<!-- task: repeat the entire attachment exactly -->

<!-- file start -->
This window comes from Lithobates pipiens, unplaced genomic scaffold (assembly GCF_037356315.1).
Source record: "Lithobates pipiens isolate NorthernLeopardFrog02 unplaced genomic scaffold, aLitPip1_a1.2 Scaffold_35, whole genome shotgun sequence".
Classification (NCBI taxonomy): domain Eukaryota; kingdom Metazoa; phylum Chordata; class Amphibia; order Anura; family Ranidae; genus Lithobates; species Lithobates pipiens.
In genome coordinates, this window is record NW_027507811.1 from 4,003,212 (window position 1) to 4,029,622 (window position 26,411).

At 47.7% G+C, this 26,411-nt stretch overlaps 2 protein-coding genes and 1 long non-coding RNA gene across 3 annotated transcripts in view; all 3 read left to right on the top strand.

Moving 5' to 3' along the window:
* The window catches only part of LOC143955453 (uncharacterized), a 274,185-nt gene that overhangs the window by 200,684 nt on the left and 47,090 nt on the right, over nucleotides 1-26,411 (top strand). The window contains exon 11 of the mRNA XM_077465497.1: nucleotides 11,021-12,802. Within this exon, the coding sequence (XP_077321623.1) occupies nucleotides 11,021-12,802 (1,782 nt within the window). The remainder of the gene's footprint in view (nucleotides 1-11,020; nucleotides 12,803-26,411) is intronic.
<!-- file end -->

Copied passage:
This window comes from Lithobates pipiens, unplaced genomic scaffold (assembly GCF_037356315.1).
Source record: "Lithobates pipiens isolate NorthernLeopardFrog02 unplaced genomic scaffold, aLitPip1_a1.2 Scaffold_35, whole genome shotgun sequence".
Classification (NCBI taxonomy): domain Eukaryota; kingdom Metazoa; phylum Chordata; class Amphibia; order Anura; family Ranidae; genus Lithobates; species Lithobates pipiens.
In genome coordinates, this window is record NW_027507811.1 from 4,003,212 (window position 1) to 4,029,622 (window position 26,411).

At 47.7% G+C, this 26,411-nt stretch overlaps 2 protein-coding genes and 1 long non-coding RNA gene across 3 annotated transcripts in view; all 3 read left to right on the top strand.

Moving 5' to 3' along the window:
* The window catches only part of LOC143955453 (uncharacterized), a 274,185-nt gene that overhangs the window by 200,684 nt on the left and 47,090 nt on the right, over nucleotides 1-26,411 (top strand). The window contains exon 11 of the mRNA XM_077465497.1: nucleotides 11,021-12,802. Within this exon, the coding sequence (XP_077321623.1) occupies nucleotides 11,021-12,802 (1,782 nt within the window). The remainder of the gene's footprint in view (nucleotides 1-11,020; nucleotides 12,803-26,411) is intronic.